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Trevor Bauer, Noah Syndergaard get into Mets Twitter spat

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Trevor Bauer, Noah Syndergaard get into Mets Twitter spat

A friendly jab thrown by Noah Syndergaard at Trevor Bauer for how he picked the Dodgers over the Mets in free agency turned into a full on social media spat between the two pitchers.

Syndergaard, who is recovering from Tommy John surgery, retweeted a post from the Mets’ official Twitter account Friday to take a shot at Bauer, who signed a three-year, $102 million contract with the Dodgers earlier this month. In retweeting the original post, photos of himself and Rob Gsellman laughing at spring training, Syndergaard wrote: “And then he said…… “I’m sorry I chose another team but I’ll donate to your charities!” ”

It was a reference to Bauer apologizing to Mets fans for unintentionally trolling them thanks to a glitch that led to the advertisement of autographed Mets merchandise on his personal website hours before he spurned the franchise. He also agreed to donate $10,000 to four New York-based charities.

Syndergaard’s dig did not sit well with Bauer and his camp. The Cy Young winner’s agent, Rachel Luba replied to Syndergaard’s post by tweeting: “Lol was this an attempt at “throwing shade” … (puzzled face emoji).”

Bauer’s response wasn’t as jovial.

“When mistakes are made, you try to make them right,” he wrote. “I know you wouldn’t know anything about making mistakes though. Hope rehab is treating you well. Was good to see you back throwing.”

He didn’t stop there.

Bauer, who isn’t free of controversy interacting with fans on social media, posted screenshots of aggressive replies Syndergaard wrote on an Instagram video of him pitching shirtless last week.

In them, the 28-year-old righty responded to a fan questioning him posting shirtless images a year after doing so last spring before he needed surgery and missing all of 2020. Syndergaard concluded his response by writing, “it’s humid in Florida and I’m chillin you dumbass.” In another, after a fan wrote he should put a shirt on “u toolbag,” Syndergaard brought the person’s wife in the conversation.

“show it to your wife,” he wrote. “Guaranteed she wouldn’t want to me to put a shirt on… you might actually get laid bc of that but she’ll be thinking of me.”

Bauer, 30, wrote Syndergaard should “treat the fans better” and that there “is no place for personal insults, especially about someone’s wife.”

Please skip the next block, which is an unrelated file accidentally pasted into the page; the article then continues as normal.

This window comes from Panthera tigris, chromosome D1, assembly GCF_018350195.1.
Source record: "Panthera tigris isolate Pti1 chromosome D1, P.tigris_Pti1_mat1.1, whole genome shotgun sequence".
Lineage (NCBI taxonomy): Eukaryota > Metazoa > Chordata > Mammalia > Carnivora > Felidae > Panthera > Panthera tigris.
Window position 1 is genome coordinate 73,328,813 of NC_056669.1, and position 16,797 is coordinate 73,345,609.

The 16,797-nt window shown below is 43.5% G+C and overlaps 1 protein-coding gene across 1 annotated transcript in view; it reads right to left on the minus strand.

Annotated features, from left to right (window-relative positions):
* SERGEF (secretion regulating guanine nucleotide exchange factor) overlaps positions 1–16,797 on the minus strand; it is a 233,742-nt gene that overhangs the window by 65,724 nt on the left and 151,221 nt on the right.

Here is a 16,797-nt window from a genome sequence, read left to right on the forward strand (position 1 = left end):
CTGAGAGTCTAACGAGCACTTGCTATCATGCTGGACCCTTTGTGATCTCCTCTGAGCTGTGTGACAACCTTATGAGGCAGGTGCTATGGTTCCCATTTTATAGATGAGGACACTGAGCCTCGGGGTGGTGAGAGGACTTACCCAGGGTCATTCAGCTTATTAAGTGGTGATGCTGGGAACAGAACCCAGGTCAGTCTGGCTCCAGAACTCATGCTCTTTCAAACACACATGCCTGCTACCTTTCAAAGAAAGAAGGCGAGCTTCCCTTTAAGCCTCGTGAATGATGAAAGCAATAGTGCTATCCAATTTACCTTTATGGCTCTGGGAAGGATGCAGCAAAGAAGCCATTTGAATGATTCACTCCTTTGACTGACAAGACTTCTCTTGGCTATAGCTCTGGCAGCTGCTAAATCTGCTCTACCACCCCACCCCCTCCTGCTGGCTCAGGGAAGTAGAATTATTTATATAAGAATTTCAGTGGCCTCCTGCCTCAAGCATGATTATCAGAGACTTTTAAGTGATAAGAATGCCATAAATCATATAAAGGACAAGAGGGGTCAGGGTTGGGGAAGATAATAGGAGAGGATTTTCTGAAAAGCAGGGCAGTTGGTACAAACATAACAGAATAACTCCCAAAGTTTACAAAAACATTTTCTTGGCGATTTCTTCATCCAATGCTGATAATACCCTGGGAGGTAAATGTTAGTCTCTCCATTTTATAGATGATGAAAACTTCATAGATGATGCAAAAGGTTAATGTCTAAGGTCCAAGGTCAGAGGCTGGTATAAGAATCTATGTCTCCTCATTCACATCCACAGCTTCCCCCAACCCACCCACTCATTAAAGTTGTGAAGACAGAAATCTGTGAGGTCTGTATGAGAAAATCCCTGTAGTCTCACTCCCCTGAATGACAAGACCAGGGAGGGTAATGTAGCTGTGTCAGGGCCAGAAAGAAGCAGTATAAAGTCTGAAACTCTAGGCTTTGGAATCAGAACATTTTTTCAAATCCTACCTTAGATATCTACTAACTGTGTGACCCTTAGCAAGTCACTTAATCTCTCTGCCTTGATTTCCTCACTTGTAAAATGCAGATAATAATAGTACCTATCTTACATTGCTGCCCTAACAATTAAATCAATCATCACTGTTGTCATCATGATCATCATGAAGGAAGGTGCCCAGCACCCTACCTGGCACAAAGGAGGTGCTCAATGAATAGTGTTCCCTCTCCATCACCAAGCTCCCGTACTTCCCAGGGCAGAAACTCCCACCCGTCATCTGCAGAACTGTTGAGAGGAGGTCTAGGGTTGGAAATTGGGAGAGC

The former Reds and Indians pitcher has been far from a social media saint. In 2019, he harassed a female college student on Twitter after she called him her “least favorite person in sports.” Bauer responded by writing “Welcome to the fan club” and tweeted at least 17 times, either directly at the women or others regarding the argument over three days. Those posts included a photo he found from her timeline of her drinking before she turned the legal age of 21. Bauer later apologized and vowed to “wield the responsibility of my public platform more responsibly in the future.”

Syndergaard responded to Bauer’s posting of his Instagram exchanges on Friday by writing “keep digging” along with a GIF of someone digging a hole. Bauer’s response was: “See you at the bottom.” Thor then told him to “bring a drone and your mixtape and it’s a deal. #takeajokebro” — in reference to past Bauer controversies. Bauer wrote: “You’ve got yourself a date (handshake emoji).”

At least one of Syndergaard’s teammates found the whole exchange amusing.

“Twitter is all jokes honestly. Lol (shrugging emoji),” responded pitcher Marcus Stroman on Twitter along with a GIF of a man flying a drone.

The Mets and Syndergaard won’t get their first look at Bauer and the Dodgers until and August, starting with a three-game series at Citi Field.

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Mike King will start in Yankees’ spring training opener

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Mike King will start in Yankees' spring training opener

Observations from Thursday’s Yankees workout:

King for a day

Aaron Boone announced Mike King will start Sunday’s Grapefruit League opener against the Blue Jays at George M. Steinbrenner Field. The right-hander is fighting for a spot in the rotation.

Icy reception

Justin Wilson’s arrival to Tampa was delayed by the winter storm that hit Texas and crippled much of the state. He stayed with his wife and children while they were without power for 30 hours then attempted to drive to Florida. He was slowed by bad road conditions, which forced him to stay in a hotel in Louisiana before finally making it. “It was an interesting few days.”

Caught my eye

Mike Tauchman snapped his bat over his leg after flying out against Domingo German and then came back to homer off Gerrit Cole during live BP. Boone is confident the outfielder is healthy and will bounce back after a disappointing 2020 season.

Friday’s schedule

Workouts for pitchers, catchers and position players as the team prepares for Sunday’s Grapefruit League opener.

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One college student is using Instagram to make MLB cool again

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One college student is using Instagram to make MLB cool again

TAMPA — Alex Tantum represents a minority constituency of sorts: He is a college junior, and his favorite sport is baseball.